Patrick Robinson
Nicole Hardy, who is well known to West Seattlites as a server at Circa Restaurant is a published author with poetry and other books to her credit. Her latest book, about to be released is Confessions of a Latter Day Virgin, which tells the story of how she came to deal with the doctrine of her faith's decree of celibacy as she grew older and chose not to have children.

West Seattle author's memoir of faith vs. identity is deeply personal

"Confessions of a Latter Day Virgin" will be featured on a northwest book tour

West Seattle's Nicole Hardy was 35 years old, and a virgin. Not because she was unattractive, or had health problems or had no sexual feelings.

She was a practicing Mormon and Mormon's remain celibate until marriage.

In the Mormon faith, doctrine decrees that the family unit means women must have children. Hardy chose not to have them. But the conflict she felt about her faith and her celibacy kept her in a kind of frozen adolescence, aging out of the church's "singles ward" and led her to write an essay, published in the New York Times.

That essay, "Single, Female, Mormon, Alone" drew praise from many circles for its honesty, frankness and for broaching a subject not often discussed. It was nominated for a Pushcart Prize. It also led to interest from publishers who asked her to write a book about it. The book, "Confessions of a Latter Day Virgin" has just been published by Hyperion and will be featured on a northwest book tour Hardy will embark on Aug. 20 as the book is released. Hardy also produced an e-book and an audio book, which she voiced.

The promotional description of the book reads:
"Confessions of a Latter-day Virgin chronicles the extraordinary lengths Nicole went to in an attempt to reconcile her human needs with her spiritual life--flying across the country for dates with LDS men, taking up salsa dancing as a source for physical contact, even moving to Grand Cayman, where the ocean and scuba diving provided some solace. But neither secular pursuits nor LDS guidance could help Nicole prepare for the dilemma she would eventually face: a crisis of faith that caused her to question everything she'd grown up believing."

Hardy is well known to many people in West Seattle as a waitress at Circa Restaurant in the Admiral Junction but she's been a teacher in the past and an author for some time. She has previously published two poetry books This Blonde and a book of Shakespearean sonnets Mud Flap Girl’s XX Guide to Facial Profiling.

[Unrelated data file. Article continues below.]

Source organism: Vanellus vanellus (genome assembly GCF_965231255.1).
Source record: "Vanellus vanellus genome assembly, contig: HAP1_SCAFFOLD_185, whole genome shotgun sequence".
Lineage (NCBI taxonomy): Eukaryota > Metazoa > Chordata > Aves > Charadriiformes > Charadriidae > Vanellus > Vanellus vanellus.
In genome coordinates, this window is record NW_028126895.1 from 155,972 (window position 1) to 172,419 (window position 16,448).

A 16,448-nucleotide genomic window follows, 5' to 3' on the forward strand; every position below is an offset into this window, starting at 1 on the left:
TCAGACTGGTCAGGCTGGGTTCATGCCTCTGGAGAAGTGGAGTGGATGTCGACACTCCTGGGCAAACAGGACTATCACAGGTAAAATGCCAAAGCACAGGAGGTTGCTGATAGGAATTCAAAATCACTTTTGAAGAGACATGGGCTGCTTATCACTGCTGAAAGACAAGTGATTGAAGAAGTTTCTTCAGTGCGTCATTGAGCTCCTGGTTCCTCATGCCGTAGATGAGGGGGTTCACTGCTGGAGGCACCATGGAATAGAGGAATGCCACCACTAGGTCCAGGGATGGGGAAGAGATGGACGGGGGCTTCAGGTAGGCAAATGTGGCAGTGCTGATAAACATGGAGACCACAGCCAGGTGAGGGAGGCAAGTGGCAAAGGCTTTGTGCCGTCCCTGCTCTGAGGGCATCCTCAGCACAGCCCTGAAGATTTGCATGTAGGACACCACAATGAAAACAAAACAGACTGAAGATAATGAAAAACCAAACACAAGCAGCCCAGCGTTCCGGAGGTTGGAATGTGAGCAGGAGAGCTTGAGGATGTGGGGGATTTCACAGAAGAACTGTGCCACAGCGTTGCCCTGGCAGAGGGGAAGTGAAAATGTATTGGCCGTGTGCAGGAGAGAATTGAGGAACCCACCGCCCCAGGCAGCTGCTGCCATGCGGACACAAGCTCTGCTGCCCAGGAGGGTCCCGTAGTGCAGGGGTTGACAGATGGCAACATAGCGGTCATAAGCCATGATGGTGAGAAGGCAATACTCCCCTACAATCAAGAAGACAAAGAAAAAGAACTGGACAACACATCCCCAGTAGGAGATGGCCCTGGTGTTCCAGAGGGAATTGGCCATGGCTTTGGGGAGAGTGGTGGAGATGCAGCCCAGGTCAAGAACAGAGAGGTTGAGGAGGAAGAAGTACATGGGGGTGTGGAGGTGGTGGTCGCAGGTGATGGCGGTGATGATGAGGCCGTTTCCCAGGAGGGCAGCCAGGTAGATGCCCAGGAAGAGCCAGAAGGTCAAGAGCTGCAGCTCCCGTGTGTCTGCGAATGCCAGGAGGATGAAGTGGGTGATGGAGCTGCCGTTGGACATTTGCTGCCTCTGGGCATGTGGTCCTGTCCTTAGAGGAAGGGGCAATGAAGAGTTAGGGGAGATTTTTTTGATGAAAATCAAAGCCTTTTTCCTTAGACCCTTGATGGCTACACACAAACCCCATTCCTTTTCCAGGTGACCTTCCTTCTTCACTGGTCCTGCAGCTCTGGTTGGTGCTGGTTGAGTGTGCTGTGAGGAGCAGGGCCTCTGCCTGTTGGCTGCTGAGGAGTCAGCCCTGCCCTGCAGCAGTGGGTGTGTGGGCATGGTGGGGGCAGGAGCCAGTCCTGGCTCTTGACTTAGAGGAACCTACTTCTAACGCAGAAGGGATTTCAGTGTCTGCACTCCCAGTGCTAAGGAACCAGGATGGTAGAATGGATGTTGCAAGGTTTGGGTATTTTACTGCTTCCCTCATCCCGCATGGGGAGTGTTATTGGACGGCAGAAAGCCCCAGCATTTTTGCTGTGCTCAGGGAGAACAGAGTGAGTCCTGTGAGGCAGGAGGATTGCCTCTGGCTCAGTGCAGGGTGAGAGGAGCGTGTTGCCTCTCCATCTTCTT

She came to West Seattle 8 years ago after quitting her teaching job and said, "I answered an ad for a waitress job because it's what artist types do in the movies," and worked on her writing.

She was invited to read from new work at Richard Hugo House and "all I had was an essay i was trying not to work on," she said chuckling, " and it was really well received." Hardy believes the essay struck a chord because, "people are really curious about the Mormon Church in general and people who believe don't often reveal the complications that are involved. They either want to be bitter about it or want to be quiet about it. I think people like to get insight into a community they don't have access to. Part of it was that it was a personal story about trying to be celibate before marriage and then what happens if you're someone who doesn't get married. What does that mean for you? How do you manage the requirements of your faith and the requirements of your sanity at the same time?"

Once the essay hit, Hardy was contacted within hours by agents and publishers who wanted her to expand it to a book. She was terrified. "I didn't know if I wanted the whole world to know my most secret thoughts and feelings and struggles. As a writer I knew I had a story that no one else was telling but I think as a human being it's scary to be that vulnerable to such a large audience."

As a writer Hardy has a good imagination so, should the book ever become a movie she would favor Jessica Chastain, Charlize Theron or Kathleen Heigel in the part.

Hardy's next project is already done and being pitched. It's a children's book called Average Willow, about a little girl who is convinced she's average in every way. The story is inspired by another waitress at Circa named Willow Scrivner, who is also a singer/songwriter. She and her husband Kevin have written a song that goes along with the book and, "We're hoping to do a book with a CD or a download of music to accompany it." Beyond that Hardy is hoping to write a book of essays.

For Hardy, coming to grips with the subject of "Confessions" was hard but it's even harder for her family. They're proud of her and glad her writing is doing well, but they haven't read the book. "I don't think my mom wants to read it and I think it's fine if she doesn't. My dad seems more interested, but there are scenes in there that I'm not sure he needs to read. There are certain things that parents don't need to know about their kids."

Confessions of a Latter Day Virgin is a deeply personal book so it's not surprising that it's both potentially embarrassing but also liberating. "When you don't get the life you were promised there's some grief involved in the loss of that. There's a weird stage when you have to figure out who you're going to be if you're not going to be the person you always were."

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